June 5 kicked off a two-day conference where experts in various fields from plant science to microbiology detailed the research being done in eradicating the occurrence of human pathogens in crop production through breeding.
The recent flooding in Nebraska left owners John Carrol and Chad Wegener rushing to save the livestock on their 40-acre goat farm.
Hours logged instructing first responders has confirmed for Tracey Stevens the practical application of implementing emergency preparedness training. Her standard classroom opening remark now takes on a deeply personal meaning, “Mother Nature never sleeps.”
WIFSS is serving the needs of the farming community by helping meet FSMA training requirements and is offering a series of 20 Produce Safety Alliance (PSA) Grower Training Courses on behalf of the California Department of Food & Agriculture (CDFA). The training courses run through June 2019 and are offered in English and Spanish.
Great concerns are present for highly pathogenic avian influenza (HPAI), as well as catastrophic natural disasters. Tracey Stevens led the Moorefield courses which allowed for broad discussions, information sharing, strategic planning and simulation planning with table top exercises and group discussions. The regional conference was an opportunity for statewide leadership to meet and discuss the agriculture and food animal planning for the state and individual jurisdictions.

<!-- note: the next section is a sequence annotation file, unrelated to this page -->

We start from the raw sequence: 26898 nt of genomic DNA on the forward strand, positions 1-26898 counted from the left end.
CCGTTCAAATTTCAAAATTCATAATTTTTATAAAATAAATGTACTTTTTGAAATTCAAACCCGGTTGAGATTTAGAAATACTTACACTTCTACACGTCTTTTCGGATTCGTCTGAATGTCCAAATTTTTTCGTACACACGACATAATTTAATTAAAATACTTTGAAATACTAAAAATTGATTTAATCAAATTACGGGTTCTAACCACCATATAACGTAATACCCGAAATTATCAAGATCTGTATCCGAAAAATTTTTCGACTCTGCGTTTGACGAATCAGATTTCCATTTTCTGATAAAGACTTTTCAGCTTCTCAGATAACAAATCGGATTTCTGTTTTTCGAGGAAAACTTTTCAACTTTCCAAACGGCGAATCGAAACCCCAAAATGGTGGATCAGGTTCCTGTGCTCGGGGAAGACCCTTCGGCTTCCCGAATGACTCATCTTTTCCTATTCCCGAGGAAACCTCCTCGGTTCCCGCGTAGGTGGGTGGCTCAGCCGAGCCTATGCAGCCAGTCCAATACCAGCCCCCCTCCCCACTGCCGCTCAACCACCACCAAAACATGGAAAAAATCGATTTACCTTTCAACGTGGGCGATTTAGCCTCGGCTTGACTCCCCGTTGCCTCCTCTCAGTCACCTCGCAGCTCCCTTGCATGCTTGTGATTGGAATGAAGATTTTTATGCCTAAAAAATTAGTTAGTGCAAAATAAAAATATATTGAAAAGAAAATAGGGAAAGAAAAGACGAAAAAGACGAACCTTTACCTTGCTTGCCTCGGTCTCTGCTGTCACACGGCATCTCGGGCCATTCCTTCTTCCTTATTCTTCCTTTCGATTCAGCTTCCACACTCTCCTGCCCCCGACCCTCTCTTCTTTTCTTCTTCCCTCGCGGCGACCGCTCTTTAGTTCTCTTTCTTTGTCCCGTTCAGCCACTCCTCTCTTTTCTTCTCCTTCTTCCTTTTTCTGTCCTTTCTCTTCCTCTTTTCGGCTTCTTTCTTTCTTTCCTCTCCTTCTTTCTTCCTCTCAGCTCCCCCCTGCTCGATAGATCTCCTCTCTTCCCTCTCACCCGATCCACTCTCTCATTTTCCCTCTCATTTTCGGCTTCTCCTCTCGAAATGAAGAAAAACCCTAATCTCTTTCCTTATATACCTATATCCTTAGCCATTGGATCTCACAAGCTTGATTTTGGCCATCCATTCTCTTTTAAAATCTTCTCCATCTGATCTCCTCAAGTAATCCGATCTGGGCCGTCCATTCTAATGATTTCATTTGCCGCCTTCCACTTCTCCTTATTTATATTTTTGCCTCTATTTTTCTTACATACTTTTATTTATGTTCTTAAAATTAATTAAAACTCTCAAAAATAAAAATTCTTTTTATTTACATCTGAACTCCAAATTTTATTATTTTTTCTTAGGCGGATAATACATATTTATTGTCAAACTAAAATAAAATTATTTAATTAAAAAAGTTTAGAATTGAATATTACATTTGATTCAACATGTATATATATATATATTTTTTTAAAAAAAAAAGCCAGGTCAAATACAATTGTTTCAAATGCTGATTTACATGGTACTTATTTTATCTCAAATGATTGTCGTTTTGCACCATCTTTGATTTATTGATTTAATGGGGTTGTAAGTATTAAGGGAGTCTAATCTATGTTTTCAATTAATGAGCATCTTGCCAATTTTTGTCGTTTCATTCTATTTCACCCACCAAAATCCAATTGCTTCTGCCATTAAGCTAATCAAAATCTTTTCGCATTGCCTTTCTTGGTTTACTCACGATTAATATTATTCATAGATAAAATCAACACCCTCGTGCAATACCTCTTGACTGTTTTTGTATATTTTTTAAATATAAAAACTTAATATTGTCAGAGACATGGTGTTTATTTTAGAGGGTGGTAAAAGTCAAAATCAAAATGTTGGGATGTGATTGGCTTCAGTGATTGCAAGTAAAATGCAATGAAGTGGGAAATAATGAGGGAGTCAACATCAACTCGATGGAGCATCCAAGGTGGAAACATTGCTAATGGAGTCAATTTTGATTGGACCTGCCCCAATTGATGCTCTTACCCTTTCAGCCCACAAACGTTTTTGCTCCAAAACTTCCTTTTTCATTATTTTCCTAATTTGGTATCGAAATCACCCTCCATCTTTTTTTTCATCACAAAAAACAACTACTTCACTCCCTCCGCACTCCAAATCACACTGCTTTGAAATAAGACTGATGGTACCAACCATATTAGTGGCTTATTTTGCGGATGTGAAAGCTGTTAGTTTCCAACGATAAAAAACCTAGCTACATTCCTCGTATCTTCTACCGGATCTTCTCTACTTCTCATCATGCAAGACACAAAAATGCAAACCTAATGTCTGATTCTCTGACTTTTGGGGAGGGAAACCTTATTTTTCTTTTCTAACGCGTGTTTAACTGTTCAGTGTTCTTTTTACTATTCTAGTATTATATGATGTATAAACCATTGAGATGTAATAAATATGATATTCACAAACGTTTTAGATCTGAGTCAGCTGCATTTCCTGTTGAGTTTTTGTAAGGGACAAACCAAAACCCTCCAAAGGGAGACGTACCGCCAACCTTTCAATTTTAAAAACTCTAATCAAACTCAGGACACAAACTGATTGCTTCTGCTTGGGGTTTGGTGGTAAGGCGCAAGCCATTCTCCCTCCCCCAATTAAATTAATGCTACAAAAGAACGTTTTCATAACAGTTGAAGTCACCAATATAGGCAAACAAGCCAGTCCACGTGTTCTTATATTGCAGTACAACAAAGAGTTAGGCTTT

As wildfire season rages along the west coast, wrecking havoc on rural communities from California to Washington state, there is no better time to learn how to prepare, manage, and plan for disasters. In an ongoing partnership with RDPC and The Department of Homeland Security, WIFSS trained a diverse group of professionals on creating a thorough disaster preparedness and response plan.
Finding real world solutions to issues facing Sweden and the U.S. from threats of agroterrorism is the driving force behind the WIFSS-Sweden partnership. A three-member delegation of Swedish government officials met with WIFSS personnel in April as part of an ongoing collaboration to better understand the dangers and vulnerability of antagonistic threats to food and agriculture.
Management level class provides emergency planners and rapid response teams with the background information needed to participate in the development of disaster response plans that could be included within the existing operational area.
Discussions in Tallahassee MGT 448 class centered on the nation’s largest evacuation in history that took place in Florida in 2017, including first-hand human and animal rescue experiences during hurricanes in Florida and Puerto Rico.
An intentional release, or natural occurrence of diseases associated with pathogens, or biological and chemical toxins, can adversely impact the safety and security of plant and animal foods. WIFSS partners with multiple academic institutions and government agencies to address the safety and security of food for people and animals.